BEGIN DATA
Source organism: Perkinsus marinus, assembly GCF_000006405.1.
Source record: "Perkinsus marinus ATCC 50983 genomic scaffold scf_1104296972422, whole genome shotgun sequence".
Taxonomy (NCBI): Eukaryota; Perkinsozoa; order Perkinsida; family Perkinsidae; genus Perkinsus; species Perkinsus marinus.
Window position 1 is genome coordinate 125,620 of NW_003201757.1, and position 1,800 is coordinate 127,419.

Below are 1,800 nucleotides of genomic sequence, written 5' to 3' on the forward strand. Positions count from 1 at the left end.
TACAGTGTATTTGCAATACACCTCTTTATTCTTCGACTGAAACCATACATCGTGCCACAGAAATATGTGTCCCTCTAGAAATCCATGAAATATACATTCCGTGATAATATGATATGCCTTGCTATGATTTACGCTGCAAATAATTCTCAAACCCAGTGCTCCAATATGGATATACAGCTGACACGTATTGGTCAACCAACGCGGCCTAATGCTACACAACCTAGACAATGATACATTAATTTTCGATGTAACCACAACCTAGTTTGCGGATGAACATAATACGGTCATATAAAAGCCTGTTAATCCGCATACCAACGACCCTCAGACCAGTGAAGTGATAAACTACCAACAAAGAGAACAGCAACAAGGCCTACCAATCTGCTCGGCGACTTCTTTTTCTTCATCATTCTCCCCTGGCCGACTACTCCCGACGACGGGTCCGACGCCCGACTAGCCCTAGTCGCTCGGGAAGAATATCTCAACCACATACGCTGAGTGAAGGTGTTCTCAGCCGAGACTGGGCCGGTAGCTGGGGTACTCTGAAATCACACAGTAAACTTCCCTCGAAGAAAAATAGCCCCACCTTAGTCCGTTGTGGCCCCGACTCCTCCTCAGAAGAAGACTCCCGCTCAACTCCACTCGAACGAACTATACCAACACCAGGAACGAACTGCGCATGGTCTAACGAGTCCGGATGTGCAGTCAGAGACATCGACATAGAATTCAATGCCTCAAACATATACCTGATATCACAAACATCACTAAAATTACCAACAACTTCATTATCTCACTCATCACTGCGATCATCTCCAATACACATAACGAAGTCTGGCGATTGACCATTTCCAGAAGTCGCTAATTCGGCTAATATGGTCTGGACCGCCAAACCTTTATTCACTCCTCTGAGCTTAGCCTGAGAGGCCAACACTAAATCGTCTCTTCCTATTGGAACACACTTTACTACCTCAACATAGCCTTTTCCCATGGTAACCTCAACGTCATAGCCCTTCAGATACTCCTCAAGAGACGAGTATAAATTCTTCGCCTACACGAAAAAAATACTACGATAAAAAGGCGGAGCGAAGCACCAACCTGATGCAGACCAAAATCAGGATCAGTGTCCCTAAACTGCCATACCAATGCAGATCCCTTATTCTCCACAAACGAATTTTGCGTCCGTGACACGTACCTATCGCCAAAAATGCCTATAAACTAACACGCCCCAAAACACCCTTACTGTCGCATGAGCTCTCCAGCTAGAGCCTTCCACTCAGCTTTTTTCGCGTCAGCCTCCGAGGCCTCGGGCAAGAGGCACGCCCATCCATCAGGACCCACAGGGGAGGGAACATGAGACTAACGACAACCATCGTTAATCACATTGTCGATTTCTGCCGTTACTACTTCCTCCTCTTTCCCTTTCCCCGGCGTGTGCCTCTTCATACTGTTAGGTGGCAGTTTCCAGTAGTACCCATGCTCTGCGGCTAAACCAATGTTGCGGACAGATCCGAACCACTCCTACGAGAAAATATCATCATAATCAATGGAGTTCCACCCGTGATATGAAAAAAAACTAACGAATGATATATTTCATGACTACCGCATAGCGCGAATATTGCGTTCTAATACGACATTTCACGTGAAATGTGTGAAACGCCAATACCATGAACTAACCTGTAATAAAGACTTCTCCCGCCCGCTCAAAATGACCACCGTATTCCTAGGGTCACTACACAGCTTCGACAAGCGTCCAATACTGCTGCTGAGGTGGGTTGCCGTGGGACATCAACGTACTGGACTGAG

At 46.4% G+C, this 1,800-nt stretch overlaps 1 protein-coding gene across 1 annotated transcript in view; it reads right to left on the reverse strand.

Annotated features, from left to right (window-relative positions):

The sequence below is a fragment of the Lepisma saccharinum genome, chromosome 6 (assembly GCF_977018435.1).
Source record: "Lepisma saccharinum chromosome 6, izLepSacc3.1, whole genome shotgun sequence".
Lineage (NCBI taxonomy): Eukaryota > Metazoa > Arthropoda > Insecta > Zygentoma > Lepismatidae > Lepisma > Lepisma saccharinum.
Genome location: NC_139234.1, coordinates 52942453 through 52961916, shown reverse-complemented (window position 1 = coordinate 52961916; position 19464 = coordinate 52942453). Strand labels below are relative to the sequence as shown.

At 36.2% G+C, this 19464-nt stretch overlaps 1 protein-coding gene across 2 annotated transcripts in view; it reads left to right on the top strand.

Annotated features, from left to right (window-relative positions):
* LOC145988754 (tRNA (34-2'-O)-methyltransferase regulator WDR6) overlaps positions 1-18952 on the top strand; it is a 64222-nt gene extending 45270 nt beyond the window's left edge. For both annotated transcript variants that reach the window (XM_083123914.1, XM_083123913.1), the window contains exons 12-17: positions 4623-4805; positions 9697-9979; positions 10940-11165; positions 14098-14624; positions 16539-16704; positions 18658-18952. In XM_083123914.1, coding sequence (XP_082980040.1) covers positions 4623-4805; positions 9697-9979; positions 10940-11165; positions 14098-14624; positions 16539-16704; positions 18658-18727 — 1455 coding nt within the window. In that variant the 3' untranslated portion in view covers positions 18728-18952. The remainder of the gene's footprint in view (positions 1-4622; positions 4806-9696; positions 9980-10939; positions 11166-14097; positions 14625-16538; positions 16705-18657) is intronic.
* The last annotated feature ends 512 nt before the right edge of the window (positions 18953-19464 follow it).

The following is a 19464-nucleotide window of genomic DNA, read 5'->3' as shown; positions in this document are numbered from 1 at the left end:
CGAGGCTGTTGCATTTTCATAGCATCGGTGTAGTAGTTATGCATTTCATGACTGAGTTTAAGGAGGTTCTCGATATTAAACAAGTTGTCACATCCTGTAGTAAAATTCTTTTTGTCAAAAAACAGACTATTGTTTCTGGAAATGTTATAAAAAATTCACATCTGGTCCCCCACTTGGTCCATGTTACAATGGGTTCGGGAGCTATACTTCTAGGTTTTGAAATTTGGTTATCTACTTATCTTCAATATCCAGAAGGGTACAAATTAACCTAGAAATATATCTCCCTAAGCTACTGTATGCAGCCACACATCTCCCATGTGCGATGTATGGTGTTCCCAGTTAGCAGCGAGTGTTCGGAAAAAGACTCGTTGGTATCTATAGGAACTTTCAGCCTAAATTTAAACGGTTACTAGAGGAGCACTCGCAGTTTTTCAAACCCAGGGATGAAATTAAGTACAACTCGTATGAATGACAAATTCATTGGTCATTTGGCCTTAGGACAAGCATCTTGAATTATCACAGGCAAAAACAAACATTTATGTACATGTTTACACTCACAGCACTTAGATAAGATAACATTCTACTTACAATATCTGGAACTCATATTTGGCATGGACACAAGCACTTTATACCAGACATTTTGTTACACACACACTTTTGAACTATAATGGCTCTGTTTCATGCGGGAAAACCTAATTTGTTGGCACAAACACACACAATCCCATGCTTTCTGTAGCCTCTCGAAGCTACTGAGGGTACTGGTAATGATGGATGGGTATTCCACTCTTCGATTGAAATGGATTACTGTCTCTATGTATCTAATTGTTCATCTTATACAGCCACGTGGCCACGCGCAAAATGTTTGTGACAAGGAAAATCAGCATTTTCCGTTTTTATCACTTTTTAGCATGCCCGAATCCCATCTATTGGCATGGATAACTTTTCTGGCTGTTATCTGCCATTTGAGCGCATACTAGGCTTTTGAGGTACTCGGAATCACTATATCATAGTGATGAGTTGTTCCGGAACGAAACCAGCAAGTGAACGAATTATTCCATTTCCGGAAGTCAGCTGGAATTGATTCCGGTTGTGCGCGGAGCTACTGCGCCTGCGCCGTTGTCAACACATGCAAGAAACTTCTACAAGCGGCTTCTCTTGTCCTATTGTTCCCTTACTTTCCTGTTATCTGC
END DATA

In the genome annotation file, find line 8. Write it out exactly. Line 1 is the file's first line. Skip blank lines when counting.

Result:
Annotated features, from left to right (window-relative positions):